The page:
Stephanie Robinson uses STEAM to empower young people. Written by Zoe Parker
You may not know this, but STEAM. is an an acronym for: Science, Technology, Art, Engineering and Maths activities. Steph uses it to have conversations with young people. She is interested in the ways we can transition to a more equitable and lower-carbon society. Her new company, Makatopia uses STEAM to explore leadership skills with young people. Her aim is to address climate change and inequality issues. I interviewed her and here is what she had to say.
What is the type of activism you do?
My activism is creative. I like finding novel ways to talk about issues that have been around for a long time. One thing I do, is use practical skills to empower people. I want them to build the confidence to take on decision makers and political power structures. Similarly, I like getting other people involved in preference to working on specific campaigns. For instance, I have done a lot of anti-fracking campaigning in the past. At this point, I am more interested in raising the next generation of campaigners and activists.
How did you get into it?
I got into activism when I was 15 because my first boyfriend’s family were really political. They were interested in opposing war. They were anarchists and vegans. Importantly, they took me to loads of protests. Then we went walking around Menwith Hill RAF Base and I learned about government surveillance and GCHQ. We had a lot of discussions around civil liberties and global history. This expanded what i knew.
When I was 17, I picked up a leaflet about Climate Camp. Climate Camp was a week long protest around a coal-fired power station that was closing and re-opening with carbon caption storage. After that, I went to this protest camp and it was like a week in a field with, I think, about 2000 other people. Over the week, there were loads of workshops to take part in.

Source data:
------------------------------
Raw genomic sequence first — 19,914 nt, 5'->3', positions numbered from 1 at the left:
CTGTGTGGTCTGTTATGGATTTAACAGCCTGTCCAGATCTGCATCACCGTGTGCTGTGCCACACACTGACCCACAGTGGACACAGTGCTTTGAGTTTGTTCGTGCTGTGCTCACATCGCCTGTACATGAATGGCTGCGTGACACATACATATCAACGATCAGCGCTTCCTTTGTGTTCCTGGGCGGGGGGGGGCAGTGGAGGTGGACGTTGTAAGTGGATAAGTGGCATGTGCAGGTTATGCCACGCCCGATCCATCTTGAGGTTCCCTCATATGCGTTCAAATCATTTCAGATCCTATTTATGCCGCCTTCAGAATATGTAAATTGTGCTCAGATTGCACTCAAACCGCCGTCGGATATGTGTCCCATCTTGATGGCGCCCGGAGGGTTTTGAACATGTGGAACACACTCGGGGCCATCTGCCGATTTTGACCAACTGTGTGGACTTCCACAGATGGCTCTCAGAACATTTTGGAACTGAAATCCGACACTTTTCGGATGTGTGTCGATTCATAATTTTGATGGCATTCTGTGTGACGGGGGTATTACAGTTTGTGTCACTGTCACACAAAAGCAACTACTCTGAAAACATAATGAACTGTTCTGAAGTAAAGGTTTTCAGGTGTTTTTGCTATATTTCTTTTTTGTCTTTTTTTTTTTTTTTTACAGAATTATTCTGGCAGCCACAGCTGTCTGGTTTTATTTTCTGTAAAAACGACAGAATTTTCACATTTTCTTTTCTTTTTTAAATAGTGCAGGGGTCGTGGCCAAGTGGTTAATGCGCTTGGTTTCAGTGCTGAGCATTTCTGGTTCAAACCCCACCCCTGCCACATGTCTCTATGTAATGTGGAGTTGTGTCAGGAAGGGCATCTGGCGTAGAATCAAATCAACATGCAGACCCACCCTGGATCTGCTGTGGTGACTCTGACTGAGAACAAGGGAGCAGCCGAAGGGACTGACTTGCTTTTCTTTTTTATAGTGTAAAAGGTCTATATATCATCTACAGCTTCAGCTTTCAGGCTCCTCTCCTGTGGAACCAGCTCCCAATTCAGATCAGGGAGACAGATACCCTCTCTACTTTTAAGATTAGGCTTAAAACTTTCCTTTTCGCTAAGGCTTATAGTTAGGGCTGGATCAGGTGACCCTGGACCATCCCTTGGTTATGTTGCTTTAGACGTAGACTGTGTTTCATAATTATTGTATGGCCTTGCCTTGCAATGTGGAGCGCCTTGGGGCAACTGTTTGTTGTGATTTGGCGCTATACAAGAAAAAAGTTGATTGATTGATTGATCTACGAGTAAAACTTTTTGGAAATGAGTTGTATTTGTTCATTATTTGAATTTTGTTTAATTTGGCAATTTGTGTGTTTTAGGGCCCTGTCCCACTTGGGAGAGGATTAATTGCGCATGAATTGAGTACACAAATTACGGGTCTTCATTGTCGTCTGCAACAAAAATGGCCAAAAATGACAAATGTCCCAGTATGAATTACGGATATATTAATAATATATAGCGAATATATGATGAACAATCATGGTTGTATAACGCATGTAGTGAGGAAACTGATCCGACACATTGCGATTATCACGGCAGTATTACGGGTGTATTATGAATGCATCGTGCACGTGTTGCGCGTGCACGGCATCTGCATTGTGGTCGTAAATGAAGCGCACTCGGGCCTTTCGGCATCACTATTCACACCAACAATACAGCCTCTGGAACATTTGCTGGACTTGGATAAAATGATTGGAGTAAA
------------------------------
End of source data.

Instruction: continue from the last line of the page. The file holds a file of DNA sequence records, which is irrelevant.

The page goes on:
Most importantly, everyone was encouraged to take some sort of direct action at the end of the week to shut the power station down. One thing I loved, there was a family-friendly peaceful march which appealed to me. The protest chant chanted “we are gonna come for you over land sea and air”. They also had hot air balloons and even boats, which i found so inspiring. a few people did manage to get onto the whole belt and shut it down for the day which was really cool. I remember walking in to that camp and feeling like it was instantly very familiar. It felt like home.
What got you interested in pedal power and S.T.E.A.M?
Everyone was grouped into regions at the camp. I was in the Yorkshire camp. In particular, we had loads of meals together. Significantly, there was also a media tent and here, all the journalists could get wifi. That media tent was powered by a pedal power generators.
I felt frustrated as a teenager because I didn’t feel like anybody was interested in climate justice. So, when I saw these pedal power generators, I just thought that they were really cool. I could feel how much power I was generating and this excited me because people will engage if they experience it themselves. So then I held on to that idea. At this point, I went to ‘uni’ to do an environmental social science degree (which I nicknamed the ‘save the world degree’). My course taught me about energy policy in the uk, refugees and forced migration.
After that, I moved back to Leeds and I heard about a small funding pot for Young People from 02. Of course I applied and was amazingly I was successful and with it built my first pedal power generator. Then we got a few other grants and built it up, and built it up, and Cyclops Pedal Power C.I.C as a company was born. Over the next 3 years, we created 7 pedal power generators and have done loads of activities with communities. What’s notable, is that it works the way I wanted it to. This way of working was engaging people and more importantly, it’s bringing people together.
What are you doing now that’s exciting you?
What’s great about the integrated city model is that it is tactile and you can interact digitally. This means you can see the cause and effect right now. At the moment, we are being told that all these things are having these effects but we are really far removed form them. Using the STEAM model, we see the results of our actions immediately in the game. This really brings the message home.
People need a positive vision to aim for and a road map to get there.